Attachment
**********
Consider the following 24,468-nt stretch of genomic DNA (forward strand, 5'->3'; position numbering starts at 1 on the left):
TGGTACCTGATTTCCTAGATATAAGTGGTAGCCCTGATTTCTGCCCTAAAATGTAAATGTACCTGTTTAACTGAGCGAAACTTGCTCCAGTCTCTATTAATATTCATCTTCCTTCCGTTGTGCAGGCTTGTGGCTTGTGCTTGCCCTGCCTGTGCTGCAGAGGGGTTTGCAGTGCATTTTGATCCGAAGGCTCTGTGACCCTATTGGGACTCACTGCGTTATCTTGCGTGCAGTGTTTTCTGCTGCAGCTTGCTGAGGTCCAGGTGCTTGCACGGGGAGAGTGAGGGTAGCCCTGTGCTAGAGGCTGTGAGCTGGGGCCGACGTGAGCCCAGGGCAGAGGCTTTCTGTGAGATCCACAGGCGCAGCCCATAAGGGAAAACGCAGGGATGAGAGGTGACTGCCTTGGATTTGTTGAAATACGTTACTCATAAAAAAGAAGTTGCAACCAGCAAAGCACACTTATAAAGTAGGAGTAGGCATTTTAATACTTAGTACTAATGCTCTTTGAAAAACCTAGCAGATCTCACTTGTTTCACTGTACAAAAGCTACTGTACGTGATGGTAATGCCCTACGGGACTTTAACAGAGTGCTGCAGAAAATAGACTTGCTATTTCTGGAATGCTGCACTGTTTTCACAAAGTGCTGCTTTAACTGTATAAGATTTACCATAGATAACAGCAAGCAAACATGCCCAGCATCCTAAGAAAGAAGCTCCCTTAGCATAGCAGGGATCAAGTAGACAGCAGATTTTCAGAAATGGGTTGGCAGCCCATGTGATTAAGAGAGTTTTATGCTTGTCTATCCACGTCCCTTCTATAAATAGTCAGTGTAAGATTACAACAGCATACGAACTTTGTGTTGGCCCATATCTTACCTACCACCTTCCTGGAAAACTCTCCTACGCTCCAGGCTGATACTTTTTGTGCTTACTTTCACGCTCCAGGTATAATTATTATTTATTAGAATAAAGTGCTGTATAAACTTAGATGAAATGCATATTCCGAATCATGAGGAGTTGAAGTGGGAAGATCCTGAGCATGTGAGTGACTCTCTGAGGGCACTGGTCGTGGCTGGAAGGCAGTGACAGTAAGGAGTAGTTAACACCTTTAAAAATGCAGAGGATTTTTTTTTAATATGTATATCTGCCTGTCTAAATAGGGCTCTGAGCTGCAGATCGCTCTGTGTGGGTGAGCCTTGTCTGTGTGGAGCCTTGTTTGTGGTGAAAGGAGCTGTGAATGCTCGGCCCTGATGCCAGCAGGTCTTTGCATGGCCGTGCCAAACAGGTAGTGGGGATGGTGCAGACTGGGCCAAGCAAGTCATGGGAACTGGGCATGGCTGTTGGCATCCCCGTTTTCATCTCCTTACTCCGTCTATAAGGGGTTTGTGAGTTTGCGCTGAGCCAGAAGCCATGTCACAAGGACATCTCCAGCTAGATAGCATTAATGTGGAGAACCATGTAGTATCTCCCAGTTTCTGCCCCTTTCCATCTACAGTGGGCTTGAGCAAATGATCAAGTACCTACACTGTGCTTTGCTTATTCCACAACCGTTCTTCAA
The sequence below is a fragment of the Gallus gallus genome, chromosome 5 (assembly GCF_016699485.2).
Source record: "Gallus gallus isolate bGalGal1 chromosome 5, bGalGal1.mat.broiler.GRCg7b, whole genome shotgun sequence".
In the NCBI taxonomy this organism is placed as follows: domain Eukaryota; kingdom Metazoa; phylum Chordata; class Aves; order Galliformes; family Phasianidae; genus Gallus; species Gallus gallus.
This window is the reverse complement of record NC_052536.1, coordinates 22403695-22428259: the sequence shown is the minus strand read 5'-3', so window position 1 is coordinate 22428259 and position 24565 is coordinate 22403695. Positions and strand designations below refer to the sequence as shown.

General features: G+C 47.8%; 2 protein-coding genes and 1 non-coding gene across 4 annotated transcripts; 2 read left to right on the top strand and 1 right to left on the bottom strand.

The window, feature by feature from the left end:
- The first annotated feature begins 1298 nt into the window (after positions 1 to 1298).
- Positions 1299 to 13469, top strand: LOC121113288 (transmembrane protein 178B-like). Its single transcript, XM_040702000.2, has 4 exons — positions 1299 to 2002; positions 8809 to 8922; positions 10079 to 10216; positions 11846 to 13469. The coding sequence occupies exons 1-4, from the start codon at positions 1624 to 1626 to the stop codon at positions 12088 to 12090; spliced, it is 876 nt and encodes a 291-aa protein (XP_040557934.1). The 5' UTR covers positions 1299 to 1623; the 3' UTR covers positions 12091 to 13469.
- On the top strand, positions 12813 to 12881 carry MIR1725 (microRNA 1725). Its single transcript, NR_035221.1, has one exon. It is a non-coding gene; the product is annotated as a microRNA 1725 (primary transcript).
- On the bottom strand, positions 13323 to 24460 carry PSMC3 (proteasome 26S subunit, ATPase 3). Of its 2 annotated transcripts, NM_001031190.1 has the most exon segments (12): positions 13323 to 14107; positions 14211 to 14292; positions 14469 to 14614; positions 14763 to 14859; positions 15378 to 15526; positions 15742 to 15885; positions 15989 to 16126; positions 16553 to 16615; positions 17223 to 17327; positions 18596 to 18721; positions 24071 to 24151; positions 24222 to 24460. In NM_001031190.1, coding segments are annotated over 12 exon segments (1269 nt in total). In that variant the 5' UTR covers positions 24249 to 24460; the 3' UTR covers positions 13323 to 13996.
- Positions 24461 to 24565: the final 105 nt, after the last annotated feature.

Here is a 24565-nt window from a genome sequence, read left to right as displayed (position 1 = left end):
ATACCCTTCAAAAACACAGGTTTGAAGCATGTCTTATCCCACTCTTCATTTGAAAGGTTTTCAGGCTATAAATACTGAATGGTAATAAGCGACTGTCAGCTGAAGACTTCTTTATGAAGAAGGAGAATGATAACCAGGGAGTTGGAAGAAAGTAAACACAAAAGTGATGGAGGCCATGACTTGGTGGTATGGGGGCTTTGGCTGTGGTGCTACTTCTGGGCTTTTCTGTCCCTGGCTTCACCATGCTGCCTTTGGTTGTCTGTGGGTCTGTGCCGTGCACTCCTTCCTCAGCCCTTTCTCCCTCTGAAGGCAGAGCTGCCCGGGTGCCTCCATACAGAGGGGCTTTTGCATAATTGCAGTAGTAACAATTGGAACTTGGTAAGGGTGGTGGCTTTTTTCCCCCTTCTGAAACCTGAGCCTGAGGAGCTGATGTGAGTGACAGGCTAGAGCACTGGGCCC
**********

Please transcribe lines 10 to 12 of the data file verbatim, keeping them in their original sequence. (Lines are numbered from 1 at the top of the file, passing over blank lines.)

- Positions 1299 to 13469, top strand: LOC121113288 (transmembrane protein 178B-like). Its single transcript, XM_040702000.2, has 4 exons — positions 1299 to 2002; positions 8809 to 8922; positions 10079 to 10216; positions 11846 to 13469. The coding sequence occupies exons 1-4, from the start codon at positions 1624 to 1626 to the stop codon at positions 12088 to 12090; spliced, it is 876 nt and encodes a 291-aa protein (XP_040557934.1). The 5' UTR covers positions 1299 to 1623; the 3' UTR covers positions 12091 to 13469.
- On the top strand, positions 12813 to 12881 carry MIR1725 (microRNA 1725). Its single transcript, NR_035221.1, has one exon. It is a non-coding gene; the product is annotated as a microRNA 1725 (primary transcript).
- On the bottom strand, positions 13323 to 24460 carry PSMC3 (proteasome 26S subunit, ATPase 3). Of its 2 annotated transcripts, NM_001031190.1 has the most exon segments (12): positions 13323 to 14107; positions 14211 to 14292; positions 14469 to 14614; positions 14763 to 14859; positions 15378 to 15526; positions 15742 to 15885; positions 15989 to 16126; positions 16553 to 16615; positions 17223 to 17327; positions 18596 to 18721; positions 24071 to 24151; positions 24222 to 24460. In NM_001031190.1, coding segments are annotated over 12 exon segments (1269 nt in total). In that variant the 5' UTR covers positions 24249 to 24460; the 3' UTR covers positions 13323 to 13996.